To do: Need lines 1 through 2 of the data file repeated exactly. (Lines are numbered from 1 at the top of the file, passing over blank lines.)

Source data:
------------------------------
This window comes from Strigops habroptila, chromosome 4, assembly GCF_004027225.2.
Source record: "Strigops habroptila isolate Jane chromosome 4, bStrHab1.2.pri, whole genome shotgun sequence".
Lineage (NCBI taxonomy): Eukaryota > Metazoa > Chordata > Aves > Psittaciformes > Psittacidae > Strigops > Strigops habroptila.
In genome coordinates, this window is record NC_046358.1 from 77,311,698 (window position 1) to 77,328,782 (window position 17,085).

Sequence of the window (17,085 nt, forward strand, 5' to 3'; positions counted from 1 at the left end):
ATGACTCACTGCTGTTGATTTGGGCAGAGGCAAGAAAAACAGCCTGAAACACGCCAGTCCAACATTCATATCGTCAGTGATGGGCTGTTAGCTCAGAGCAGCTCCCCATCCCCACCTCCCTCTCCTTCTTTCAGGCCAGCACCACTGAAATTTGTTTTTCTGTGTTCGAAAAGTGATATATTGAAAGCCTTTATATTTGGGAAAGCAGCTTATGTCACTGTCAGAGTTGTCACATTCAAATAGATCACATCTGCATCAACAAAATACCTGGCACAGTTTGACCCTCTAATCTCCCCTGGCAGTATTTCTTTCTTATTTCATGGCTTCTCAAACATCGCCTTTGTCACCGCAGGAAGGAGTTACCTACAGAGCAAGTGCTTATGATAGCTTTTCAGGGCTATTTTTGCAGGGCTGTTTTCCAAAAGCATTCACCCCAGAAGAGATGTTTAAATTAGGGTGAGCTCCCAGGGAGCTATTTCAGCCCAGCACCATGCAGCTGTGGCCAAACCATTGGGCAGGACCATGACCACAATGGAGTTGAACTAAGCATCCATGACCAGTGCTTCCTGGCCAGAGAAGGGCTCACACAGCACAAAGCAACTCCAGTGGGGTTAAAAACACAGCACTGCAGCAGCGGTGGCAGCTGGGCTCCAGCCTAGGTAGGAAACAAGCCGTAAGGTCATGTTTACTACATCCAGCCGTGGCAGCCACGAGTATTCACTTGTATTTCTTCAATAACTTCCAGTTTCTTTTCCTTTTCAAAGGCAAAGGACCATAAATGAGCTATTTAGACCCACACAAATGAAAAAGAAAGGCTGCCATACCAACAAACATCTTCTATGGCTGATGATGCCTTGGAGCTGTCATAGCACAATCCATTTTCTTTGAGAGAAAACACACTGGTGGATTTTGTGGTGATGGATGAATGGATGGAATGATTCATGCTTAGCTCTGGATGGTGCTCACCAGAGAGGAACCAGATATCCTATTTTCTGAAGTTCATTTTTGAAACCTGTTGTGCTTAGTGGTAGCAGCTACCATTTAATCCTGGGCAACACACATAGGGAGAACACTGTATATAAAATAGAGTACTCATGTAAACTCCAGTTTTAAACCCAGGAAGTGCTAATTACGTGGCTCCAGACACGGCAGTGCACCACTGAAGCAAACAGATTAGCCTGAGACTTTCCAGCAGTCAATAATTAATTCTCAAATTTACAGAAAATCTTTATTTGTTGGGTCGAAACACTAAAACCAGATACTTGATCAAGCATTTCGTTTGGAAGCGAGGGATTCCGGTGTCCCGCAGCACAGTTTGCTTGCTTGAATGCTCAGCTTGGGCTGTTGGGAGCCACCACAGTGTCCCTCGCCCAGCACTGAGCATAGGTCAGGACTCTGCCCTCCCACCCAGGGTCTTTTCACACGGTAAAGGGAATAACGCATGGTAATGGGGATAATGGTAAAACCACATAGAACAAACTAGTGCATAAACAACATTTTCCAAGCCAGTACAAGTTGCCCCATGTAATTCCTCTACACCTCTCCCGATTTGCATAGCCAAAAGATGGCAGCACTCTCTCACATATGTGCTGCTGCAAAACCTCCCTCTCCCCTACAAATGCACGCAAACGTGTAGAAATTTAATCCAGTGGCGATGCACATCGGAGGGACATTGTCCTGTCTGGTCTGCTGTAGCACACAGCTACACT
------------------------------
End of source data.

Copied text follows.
This window comes from Strigops habroptila, chromosome 4, assembly GCF_004027225.2.
Source record: "Strigops habroptila isolate Jane chromosome 4, bStrHab1.2.pri, whole genome shotgun sequence".